Driverless car technology is a monumental achievement by mankind that displays the glory of God as we tackle complex problems. No other part of creation can dream of a future and then set goals to bring that dream into reality.

While I understand the trepidation that many feel with the growth of these technologies, especially around job loss, I am confident that they will benefit society. Through the creation of new technologies and techniques, we often bring about a higher degree of human flourishing. After President Kennedy set the seemingly unattainable goal of reaching the moon within a decade, the space race was on. Many technological advances derived from the space program. From microwaves and food safety protocols, to water filtration systems and digital image sensors that allow you to take photos with your smartphone, space exploration brought about countless tools that have caused us to thrive.

We cannot even imagine what might come about through the development of autonomous vehicles, but the impact will be game-changing for the transportation and economic sectors of our society, not to mention the personal lives of people all around us. For example, I commute at least 45 minutes one way to my office during the week. While I have discovered a love of audiobooks to redeem my time, the countless hours I would gain back with a driveless car sound appealing. These vehicles will also lead to safer roads because of the elimination of human error. In addition, they might lead to greater mobility for those who aren’t able to drive because of medical restrictions.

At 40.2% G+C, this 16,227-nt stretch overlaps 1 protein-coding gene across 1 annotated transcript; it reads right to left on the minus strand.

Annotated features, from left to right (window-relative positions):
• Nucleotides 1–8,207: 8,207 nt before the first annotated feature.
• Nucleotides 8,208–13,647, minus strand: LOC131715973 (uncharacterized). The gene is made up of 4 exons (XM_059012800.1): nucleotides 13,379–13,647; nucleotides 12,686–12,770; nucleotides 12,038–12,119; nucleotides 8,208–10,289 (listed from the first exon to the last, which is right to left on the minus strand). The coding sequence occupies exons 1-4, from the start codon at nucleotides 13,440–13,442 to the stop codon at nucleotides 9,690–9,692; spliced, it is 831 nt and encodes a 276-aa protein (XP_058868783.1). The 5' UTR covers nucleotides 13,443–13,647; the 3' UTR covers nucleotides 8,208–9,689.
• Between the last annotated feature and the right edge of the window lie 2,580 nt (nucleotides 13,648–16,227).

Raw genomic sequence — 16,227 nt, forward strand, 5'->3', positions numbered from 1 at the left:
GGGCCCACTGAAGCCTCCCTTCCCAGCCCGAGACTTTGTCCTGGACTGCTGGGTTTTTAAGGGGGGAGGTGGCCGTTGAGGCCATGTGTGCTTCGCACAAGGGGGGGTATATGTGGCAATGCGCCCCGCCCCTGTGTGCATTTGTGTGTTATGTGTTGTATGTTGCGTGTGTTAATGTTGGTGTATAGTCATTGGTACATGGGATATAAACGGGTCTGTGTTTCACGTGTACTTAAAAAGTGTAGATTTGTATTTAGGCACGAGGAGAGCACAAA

Technology’s path to progress

Many prominent technology, business, and civic leaders have been sounding the warning signals about these kinds of advances for years. These concerns and fears are reasonable, but we must remember that technology is not a new thing. It has routinely revolutionized and disrupted our society for thousands of years. From the advent of the printing press to the industrial revolution, technological progress has brought about changes that have often led to greater economic and job growth.